pure blood in her veins and, as true as I live,
the farm shall be hers." And then, quite
contrary to his habits, he would indulge in a little
reverie, imagining the time when he, as an
aged man, should have given the estate over
into her hands, and seeing her as a worthy matron
preside at the table, and himself rocking
his grandchildren on his knee. No wonder,
then, that he eyed closely the young lads who
were beginning to hover about the house, and
that he looked with suspicion upon those who
selected Saturday nights for their visits.[5]
When Brita was twenty years old, however, her
father thought that it was time for her to make
her choice. There were many fine, brave lads
in the valley, and, as Bjarne thought, Brita
would have the good sense to choose the finest
and the bravest. So, when the winter came, he
suddenly flung his doors open to the youth of
the parish, and began to give parties with ale
and mead in the grand old style. He even
talked with the young men, at times, encouraged
them to manly sports, and urged them to taste
of his home-brewed drinks and to tread the
spring-dance briskly. And Brita danced and
laughed so that her hair flew around her and
the silver brooches tinkled and rang on her
bosom. But when the merriment was at an
end, and any one of the lads remained behind
to offer her his hand, she suddenly grew grave,
told him she was too young, that she did not
know herself, and that she had had no time as yet
to decide so serious a question. Thus the winter
passed and the summer drew near.
[5] In the country districts of Norway Saturday
evening is regarded as "the wooer's eve."
In the middle of June, Brita went to the saeter[6]
with the cattle; and her sister, Grimhild,
remained at home to keep house on the farm. She
loved the life in the mountains; the great
solitude sometimes made her feel sad, but it was
not an unpleasant sadness, it was rather a gentle
toning down of all the shrill and noisy feelings
of the soul. Up there, in the heart of the
primeval forest, her whole being seemed to herself
a symphony of melodious whispers with a
vague delicious sense of remoteness and mystery
in them, which she only felt and did not attempt
to explain. There, those weird legends which,
in former days, still held their sway in the fancy
of every Norsewoman, breathed their secrets
into her ear, and she felt her nearness and kinship
to nature, as at no other time.
[6] The saeter is a place in the mountains where the
Norwegian peasants spend their summers pasturing their cattle.
Every large farm has its own saeter, consisting of one
or more chalets, hedged in by a fence of stone or planks.
One night, as the sun was low, and a purple
bluish smoke hung like a thin veil over the tops
of the forest, Brita had taken out her knitting
and seated herself on a large moss-grown stone,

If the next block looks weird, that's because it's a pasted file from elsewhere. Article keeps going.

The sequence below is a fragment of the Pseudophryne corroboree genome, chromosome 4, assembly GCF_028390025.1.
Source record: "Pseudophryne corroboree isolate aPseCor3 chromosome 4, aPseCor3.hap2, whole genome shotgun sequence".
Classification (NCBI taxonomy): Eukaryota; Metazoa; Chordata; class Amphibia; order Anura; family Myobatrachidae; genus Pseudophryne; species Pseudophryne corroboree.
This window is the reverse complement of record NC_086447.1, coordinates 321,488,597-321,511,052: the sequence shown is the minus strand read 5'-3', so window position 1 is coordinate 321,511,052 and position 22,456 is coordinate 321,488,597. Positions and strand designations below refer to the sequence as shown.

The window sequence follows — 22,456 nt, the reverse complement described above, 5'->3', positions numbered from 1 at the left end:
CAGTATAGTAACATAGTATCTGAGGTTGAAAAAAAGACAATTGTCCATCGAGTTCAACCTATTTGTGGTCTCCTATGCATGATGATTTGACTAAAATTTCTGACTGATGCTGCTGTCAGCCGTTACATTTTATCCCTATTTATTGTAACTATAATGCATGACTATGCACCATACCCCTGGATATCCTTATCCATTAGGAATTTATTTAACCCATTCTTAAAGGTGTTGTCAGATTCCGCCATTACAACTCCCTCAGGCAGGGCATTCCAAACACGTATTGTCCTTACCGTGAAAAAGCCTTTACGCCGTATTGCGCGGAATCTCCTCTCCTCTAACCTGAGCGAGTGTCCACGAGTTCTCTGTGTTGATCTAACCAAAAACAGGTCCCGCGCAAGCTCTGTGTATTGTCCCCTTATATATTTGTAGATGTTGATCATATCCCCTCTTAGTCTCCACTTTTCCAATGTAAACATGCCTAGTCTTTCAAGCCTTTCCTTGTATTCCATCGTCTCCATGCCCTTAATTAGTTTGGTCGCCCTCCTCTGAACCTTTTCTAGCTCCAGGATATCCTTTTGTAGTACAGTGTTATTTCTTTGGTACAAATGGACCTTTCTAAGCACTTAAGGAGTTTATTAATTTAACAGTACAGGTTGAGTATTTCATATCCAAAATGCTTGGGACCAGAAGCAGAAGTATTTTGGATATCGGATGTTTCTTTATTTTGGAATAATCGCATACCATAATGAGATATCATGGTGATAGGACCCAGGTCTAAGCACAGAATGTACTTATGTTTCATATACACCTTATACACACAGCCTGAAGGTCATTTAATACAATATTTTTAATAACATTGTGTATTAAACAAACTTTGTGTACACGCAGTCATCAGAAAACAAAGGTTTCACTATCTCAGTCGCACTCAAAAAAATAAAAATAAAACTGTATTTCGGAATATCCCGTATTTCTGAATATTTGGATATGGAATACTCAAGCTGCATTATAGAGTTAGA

on the croft. Her eyes wandered over the broad
valley which was stretched out below, and she
could see the red roofs of the Blakstad mansion
peeping forth between the fir-trees. And she
wondered what they were doing down there,
whether Grimhild had done milking, and
whether her father had returned from the ford,
where it was his habit at this hour to ride with
the footmen to water the horses. As she sat
thus wondering, she was startled by a creaking
in the dry branches hard by, and lifting her eye,
she saw a tall, rather clumsily built, young man
emerging from the thicket. He had a broad
but low forehead, flaxen hair which hung down
over a pair of dull ox-like eyes; his mouth was
rather large and, as it was half open, displayed
two massive rows of shining white teeth. His
red peaked cap hung on the back of his head
and, although it was summer, his thick wadmal
vest was buttoned close up to his throat; over
his right arm he had flung his jacket, and in his
hand he held a bridle.
"Good evening," said Brita, "and thanks for
last meeting;" although she was not sure that
she had ever seen him before.
"It was that bay mare, you know," stammered
the man in a half apologetic tone, and
shook the bridle, as if in further explanation.
"Ah, you have lost your mare," said the girl,
and she could not help smiling at his helplessness
and his awkward manner.
"Yes, it was the bay mare," answered he, in
the same diffident tone; then, encouraged by her
smile, he straightened himself a little and
continued rather more fluently: "She never was
quite right since the time the wolves were after
her. And then since they took the colt away
from her the milk has been troubling her, and
she hasn't been quite like herself."
"I haven't seen her anywhere hereabouts,"
said Brita; "you may have to wander far, before
you get on the track of her."
"Yes, that is very likely. And I am tired already."
"Won't you sit down and rest yourself?"
He deliberately seated himself in the grass,
and gradually gained courage to look her
straight in the face; and his dull eye remained
steadfastly fixed on her in a way which bespoke
unfeigned surprise and admiration. Slowly his
mouth broadened into a smile; but his smile had